But with that said, if your income falls below the state median income, you will almost always qualify for Chapter 7 bankruptcy. According to data, most people who attempt the means test do end up qualifying. In fact, per 2013 data from the Executive Office for U.S. Trustees, brought to our attention by consumer information site NerdWallet, all but 12% of debtors who took the means test ended up passing it in the first stage.

What Happens If I Pass the Means Test?

Broadly speaking, if you pass both elements of the means test – evaluating your income and your expenses – you are cleared to pursue Chapter 7 bankruptcy, and can begin proceedings. Ultimately, Chapter 7 may help you to restart your financial life, by allowing you to discharge many of your unsecured debts and restructure others.

Before starting bankruptcy proceedings, you will also be required to take a credit counseling course through an approved agency, as well as a financial management course after you have filed. This is to help ensure that you understand the bankruptcy process you will be going through, and help get you and your finances on a more sound footing moving forward.

In some cases, even if you qualify for Chapter 7 based on means testing, you may still ultimately decide to pursue Chapter 13, or even another, alternative strategy to filing for bankruptcy. This is particularly true for consumers who may want to hold onto more of their assets than Chapter 7 might allow.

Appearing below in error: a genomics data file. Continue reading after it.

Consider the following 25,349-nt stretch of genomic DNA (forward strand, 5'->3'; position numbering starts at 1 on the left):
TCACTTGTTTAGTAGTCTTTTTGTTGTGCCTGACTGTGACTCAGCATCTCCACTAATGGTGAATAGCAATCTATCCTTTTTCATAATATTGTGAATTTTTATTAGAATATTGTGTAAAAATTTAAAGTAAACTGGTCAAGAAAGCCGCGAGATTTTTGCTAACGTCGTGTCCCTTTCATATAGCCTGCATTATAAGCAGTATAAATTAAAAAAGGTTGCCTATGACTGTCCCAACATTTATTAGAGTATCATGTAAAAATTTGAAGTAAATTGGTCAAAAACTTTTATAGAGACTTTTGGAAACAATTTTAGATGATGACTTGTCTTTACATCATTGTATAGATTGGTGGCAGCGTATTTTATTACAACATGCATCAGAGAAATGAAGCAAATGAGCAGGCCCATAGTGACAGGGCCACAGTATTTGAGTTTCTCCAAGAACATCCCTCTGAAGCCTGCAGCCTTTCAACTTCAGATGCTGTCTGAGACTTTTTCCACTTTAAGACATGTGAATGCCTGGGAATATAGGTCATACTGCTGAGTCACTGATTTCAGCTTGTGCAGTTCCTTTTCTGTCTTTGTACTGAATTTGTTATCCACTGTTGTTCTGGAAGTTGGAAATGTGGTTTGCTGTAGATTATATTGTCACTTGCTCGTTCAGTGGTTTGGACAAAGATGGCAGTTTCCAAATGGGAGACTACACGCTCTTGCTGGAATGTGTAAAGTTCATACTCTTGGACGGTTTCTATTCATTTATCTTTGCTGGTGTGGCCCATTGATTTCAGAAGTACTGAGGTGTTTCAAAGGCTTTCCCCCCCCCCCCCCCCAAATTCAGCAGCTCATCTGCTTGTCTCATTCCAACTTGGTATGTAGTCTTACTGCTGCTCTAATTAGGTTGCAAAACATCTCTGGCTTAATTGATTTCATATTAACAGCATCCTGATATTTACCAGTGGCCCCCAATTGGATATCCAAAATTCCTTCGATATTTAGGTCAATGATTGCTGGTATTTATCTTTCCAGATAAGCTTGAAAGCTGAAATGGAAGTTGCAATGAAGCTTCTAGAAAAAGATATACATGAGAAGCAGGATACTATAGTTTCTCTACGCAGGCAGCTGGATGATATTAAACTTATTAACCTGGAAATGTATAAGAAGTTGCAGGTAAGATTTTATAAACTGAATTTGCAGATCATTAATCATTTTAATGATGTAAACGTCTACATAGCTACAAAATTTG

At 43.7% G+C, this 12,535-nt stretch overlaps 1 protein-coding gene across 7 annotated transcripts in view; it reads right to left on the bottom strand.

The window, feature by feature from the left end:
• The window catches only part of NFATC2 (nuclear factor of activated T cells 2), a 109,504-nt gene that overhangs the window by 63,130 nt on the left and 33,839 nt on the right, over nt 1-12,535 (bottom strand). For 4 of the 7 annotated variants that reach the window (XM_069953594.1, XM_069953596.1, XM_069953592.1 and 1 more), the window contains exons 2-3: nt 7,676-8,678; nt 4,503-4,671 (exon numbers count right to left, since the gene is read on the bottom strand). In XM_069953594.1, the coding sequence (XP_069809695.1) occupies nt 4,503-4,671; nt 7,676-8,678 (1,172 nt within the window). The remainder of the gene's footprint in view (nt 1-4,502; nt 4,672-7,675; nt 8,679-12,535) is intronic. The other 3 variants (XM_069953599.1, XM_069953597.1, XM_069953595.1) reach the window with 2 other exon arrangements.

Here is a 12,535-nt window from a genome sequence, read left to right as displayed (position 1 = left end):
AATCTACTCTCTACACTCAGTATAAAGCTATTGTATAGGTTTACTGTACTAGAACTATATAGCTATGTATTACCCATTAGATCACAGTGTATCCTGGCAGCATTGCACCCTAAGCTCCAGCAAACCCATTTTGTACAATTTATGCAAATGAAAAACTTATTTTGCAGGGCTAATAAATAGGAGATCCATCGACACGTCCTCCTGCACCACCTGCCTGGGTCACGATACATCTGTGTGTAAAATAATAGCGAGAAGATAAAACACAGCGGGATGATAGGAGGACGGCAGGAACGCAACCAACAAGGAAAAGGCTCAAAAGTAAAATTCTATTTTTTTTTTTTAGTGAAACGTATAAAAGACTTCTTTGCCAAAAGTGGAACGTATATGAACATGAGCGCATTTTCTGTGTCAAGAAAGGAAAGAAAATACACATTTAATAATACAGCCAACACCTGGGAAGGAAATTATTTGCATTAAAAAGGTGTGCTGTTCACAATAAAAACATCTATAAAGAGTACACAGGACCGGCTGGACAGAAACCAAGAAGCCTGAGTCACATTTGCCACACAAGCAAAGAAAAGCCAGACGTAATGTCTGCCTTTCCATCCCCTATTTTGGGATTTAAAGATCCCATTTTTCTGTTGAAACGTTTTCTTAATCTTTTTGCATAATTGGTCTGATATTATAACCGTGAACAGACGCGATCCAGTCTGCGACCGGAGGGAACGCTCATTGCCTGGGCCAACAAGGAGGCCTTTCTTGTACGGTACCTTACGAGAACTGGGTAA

What Happens If I Don’t Pass the Means Test?

Failing the means test disqualifies you for Chapter 7 bankruptcy. However, it is not an “end-all-be-all” thing. You can always retake the means test at another point in the future. In the short term, you also likely still have Chapter 13 bankruptcy available to you as an option; this type of bankruptcy may not allow you to automatically discharge your debts, but you may be able to reorganize them and create a multi-year payment plan to make your financial situation much more manageable.

Is There Anyone Who Can Help Me Through This Process?

You may see forms, guides, or calculators online, offering to allow you to perform the means test on your own. In many cases, however, this process can be complex and time-consuming. The means test can be tricky, and you may ultimately be better off consulting with an experienced professional, such as a bankruptcy attorney.

That’s where the Gunderson Law Firm can step in. There’s a lot that goes into the means test, from understanding current Illinois median incomes, to allowable expenses, secured vs. unsecured creditors, and a variety of mathematical formulas.

In short, if you’re a Chicagoland consumer wondering if you qualify, your most effective next step is to get in touch with our team. Our attorneys and staff can help get you actual, straightforward answers unique to your own situation, and your first consultation with us costs you nothing. No need to search for all the variables and hope you don’t miss any key detail — just reach out, and we will help.

About the Gunderson Law Firm

The attorneys and staff of The Gunderson Law Firm specialize in helping individuals and businesses in the state of Illinois file bankruptcy in the most appropriate ways to discharge debts, and help get a fresh start.

Whether you are beginning to consider bankruptcy as an option for financial relief, researching the means test, pursuing financial counseling or guidance, or looking for an experienced partner to help make the complex bankruptcy process go smoother, don’t hesitate to get in touch with the Gunderson Law Firm.